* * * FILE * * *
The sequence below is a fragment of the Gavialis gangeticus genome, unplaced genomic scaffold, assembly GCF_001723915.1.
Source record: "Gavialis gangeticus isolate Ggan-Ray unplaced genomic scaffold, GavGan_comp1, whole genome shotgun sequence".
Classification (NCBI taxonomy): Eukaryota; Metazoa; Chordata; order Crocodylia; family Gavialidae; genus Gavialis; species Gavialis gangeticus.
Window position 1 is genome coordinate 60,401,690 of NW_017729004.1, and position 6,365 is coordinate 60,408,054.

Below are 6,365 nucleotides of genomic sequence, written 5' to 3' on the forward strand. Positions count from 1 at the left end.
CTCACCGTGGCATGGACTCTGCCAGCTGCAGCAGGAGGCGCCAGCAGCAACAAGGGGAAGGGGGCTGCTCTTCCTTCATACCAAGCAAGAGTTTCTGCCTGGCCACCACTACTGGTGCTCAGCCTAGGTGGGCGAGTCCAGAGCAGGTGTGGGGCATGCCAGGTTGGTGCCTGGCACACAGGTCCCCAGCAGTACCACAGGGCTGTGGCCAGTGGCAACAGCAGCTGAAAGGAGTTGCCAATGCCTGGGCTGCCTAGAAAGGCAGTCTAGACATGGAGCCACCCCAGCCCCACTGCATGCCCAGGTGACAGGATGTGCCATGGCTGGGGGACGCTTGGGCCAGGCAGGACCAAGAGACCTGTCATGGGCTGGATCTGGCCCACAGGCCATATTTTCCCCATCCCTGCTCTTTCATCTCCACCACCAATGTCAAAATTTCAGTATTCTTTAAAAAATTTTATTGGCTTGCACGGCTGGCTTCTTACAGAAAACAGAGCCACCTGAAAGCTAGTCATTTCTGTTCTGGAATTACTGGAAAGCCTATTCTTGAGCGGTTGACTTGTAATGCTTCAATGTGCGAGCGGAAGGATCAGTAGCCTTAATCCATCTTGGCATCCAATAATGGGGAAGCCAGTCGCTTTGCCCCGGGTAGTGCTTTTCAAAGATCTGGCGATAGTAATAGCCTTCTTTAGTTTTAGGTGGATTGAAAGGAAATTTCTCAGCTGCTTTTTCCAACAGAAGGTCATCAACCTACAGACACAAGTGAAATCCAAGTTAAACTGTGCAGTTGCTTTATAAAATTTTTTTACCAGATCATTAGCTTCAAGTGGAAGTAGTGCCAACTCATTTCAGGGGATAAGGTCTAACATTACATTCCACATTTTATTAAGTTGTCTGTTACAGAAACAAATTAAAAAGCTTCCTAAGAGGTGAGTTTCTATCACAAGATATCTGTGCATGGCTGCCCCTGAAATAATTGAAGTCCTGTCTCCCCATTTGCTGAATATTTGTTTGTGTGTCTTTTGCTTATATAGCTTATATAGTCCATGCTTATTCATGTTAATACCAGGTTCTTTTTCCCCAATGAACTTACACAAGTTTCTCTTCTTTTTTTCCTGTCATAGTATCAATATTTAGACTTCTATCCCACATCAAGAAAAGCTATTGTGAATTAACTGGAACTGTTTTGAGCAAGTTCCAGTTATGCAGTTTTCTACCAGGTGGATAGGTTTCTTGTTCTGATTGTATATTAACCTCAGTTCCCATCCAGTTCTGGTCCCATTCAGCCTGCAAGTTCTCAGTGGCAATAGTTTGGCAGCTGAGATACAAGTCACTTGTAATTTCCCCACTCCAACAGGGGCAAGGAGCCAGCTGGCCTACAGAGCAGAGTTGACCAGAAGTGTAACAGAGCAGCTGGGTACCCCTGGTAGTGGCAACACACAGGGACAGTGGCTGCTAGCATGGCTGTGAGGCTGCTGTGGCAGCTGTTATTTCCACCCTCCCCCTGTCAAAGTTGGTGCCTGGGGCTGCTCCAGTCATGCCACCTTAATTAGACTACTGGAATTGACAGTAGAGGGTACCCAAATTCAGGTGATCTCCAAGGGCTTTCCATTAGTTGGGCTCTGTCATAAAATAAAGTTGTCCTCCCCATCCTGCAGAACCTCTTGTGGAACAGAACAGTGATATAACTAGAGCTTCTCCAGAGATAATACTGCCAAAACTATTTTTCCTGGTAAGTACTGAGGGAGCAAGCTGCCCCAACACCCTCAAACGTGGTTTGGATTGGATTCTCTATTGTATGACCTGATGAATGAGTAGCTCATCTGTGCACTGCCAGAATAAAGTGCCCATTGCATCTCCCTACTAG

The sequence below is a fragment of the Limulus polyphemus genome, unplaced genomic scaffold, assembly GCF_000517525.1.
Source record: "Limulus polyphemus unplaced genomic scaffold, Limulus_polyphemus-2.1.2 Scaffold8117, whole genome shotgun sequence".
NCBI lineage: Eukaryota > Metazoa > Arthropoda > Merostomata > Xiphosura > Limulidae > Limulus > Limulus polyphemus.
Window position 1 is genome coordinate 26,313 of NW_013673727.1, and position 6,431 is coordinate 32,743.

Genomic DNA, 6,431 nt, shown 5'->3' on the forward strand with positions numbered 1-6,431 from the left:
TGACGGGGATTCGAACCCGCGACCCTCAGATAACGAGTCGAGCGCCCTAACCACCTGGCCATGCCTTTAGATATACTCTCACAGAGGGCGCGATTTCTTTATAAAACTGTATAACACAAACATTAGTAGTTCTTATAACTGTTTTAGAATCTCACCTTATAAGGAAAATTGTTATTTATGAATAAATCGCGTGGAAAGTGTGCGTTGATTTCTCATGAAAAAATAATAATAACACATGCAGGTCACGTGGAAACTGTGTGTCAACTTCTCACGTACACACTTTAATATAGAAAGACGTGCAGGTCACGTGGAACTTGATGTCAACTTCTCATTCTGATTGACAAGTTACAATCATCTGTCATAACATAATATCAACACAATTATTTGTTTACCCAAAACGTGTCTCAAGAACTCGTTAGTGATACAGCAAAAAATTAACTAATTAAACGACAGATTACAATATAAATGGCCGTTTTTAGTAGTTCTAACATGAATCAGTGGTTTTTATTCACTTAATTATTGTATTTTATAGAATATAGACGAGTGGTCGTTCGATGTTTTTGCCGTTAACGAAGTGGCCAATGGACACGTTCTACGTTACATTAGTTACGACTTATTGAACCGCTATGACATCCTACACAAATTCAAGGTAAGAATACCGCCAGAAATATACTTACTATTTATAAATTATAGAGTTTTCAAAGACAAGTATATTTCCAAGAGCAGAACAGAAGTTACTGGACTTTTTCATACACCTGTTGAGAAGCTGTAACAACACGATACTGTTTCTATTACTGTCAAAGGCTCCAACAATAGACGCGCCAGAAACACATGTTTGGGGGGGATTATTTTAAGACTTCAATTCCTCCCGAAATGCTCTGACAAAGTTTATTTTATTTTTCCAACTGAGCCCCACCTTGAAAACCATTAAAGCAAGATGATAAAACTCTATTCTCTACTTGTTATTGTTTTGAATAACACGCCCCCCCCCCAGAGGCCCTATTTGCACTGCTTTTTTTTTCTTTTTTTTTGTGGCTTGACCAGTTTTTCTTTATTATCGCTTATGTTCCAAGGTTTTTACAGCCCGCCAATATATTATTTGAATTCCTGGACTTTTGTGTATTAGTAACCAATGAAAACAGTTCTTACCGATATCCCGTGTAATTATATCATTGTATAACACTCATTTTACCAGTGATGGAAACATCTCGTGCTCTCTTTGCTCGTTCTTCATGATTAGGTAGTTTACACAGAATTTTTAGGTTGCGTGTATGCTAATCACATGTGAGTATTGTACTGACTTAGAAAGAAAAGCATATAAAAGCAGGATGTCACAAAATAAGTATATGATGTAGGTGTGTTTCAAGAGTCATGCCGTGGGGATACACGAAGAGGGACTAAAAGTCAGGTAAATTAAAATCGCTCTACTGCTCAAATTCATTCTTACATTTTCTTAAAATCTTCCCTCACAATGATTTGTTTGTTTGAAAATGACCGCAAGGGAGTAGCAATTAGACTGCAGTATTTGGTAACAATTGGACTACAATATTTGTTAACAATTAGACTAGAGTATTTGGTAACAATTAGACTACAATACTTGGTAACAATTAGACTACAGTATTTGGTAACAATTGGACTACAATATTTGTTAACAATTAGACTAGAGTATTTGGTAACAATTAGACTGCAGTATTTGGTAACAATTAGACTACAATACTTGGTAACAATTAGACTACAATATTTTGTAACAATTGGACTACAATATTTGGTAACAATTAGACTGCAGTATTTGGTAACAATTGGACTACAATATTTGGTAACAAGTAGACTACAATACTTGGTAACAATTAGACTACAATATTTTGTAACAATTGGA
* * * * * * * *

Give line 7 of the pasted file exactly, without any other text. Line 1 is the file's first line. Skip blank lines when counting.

The sequence below is a fragment of the Limulus polyphemus genome, unplaced genomic scaffold, assembly GCF_000517525.1.